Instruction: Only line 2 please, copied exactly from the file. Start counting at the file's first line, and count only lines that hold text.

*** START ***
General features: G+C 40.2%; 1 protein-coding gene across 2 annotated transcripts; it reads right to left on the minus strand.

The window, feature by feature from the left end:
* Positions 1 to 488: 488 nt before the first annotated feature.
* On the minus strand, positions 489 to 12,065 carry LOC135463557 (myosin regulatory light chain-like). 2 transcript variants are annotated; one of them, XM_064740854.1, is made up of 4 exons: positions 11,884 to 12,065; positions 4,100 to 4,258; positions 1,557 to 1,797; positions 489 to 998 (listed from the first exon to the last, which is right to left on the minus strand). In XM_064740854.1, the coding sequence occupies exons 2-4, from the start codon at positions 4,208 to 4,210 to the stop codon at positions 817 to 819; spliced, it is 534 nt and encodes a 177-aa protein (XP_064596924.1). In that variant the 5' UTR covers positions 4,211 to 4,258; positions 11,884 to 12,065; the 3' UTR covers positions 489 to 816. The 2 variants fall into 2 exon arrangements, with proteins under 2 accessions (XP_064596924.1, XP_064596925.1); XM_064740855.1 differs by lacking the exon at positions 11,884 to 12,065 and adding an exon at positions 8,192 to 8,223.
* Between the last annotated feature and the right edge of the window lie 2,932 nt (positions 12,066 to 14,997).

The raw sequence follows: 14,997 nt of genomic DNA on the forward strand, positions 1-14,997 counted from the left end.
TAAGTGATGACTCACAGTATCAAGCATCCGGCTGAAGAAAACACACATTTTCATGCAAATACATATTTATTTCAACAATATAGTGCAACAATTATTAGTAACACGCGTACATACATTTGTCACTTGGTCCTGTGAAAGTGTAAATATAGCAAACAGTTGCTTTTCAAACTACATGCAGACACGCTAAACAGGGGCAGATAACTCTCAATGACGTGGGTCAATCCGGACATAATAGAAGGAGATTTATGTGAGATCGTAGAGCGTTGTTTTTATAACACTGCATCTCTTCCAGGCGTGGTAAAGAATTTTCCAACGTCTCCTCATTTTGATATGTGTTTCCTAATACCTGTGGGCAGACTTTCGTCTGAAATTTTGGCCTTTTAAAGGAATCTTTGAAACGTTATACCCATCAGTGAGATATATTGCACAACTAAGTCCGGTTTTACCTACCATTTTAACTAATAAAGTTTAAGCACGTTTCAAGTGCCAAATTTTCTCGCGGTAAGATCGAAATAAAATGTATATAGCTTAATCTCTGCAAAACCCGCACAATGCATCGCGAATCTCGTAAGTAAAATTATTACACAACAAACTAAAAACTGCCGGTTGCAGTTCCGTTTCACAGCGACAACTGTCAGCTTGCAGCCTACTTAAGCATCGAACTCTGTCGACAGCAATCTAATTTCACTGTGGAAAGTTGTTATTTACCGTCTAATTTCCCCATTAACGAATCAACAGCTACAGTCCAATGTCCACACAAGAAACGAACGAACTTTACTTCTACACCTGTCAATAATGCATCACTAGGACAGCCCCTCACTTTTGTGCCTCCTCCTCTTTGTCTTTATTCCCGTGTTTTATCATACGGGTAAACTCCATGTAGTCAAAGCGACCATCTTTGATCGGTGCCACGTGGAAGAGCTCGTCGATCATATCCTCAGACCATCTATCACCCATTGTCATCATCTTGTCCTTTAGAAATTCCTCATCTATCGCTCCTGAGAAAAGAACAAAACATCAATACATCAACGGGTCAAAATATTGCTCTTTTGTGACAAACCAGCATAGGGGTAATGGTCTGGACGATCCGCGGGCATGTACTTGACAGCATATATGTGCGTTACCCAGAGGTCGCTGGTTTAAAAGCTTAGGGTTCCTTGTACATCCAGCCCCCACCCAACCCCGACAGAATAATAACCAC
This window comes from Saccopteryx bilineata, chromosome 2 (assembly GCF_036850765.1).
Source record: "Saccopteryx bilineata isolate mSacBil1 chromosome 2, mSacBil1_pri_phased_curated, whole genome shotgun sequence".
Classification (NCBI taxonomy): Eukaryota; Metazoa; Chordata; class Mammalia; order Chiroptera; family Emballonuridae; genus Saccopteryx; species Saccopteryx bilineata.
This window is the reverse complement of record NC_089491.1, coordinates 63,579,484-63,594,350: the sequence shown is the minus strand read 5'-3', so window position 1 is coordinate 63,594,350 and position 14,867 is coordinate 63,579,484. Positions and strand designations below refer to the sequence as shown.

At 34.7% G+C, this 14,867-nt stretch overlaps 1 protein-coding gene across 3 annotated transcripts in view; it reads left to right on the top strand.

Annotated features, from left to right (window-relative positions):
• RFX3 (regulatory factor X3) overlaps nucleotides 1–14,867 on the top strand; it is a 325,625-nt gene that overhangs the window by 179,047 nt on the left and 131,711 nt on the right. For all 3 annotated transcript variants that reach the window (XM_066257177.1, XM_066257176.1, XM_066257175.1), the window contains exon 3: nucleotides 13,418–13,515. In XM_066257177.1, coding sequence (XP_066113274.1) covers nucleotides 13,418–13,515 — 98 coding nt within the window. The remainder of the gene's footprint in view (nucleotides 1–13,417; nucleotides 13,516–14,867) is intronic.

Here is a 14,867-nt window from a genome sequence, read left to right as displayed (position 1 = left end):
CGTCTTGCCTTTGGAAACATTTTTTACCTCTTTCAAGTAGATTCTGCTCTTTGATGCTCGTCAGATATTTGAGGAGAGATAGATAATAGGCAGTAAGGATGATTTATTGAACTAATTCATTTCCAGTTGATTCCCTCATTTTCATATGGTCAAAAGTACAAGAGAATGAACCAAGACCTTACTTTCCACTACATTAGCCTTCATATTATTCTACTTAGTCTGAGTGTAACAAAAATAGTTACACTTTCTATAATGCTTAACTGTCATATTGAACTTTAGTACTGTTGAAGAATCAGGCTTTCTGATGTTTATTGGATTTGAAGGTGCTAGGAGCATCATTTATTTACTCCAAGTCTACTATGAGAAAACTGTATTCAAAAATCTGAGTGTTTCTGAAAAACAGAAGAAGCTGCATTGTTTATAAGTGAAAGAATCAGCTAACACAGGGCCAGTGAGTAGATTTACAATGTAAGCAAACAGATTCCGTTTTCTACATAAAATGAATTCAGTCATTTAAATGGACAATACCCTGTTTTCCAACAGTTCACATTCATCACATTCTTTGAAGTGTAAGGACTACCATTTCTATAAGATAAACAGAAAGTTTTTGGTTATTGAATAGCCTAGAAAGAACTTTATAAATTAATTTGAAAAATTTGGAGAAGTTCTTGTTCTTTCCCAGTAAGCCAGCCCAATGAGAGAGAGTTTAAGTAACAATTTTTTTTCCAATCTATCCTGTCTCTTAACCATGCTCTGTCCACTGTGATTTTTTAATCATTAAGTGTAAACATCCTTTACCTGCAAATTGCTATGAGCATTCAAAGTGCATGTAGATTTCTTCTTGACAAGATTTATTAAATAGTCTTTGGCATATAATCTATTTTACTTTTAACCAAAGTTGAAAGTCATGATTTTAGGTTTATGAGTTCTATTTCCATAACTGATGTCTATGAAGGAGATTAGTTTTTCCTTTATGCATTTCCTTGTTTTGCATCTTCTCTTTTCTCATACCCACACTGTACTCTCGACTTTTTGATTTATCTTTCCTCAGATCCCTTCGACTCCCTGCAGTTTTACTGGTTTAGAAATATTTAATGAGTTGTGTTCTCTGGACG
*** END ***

The window, feature by feature from the left end: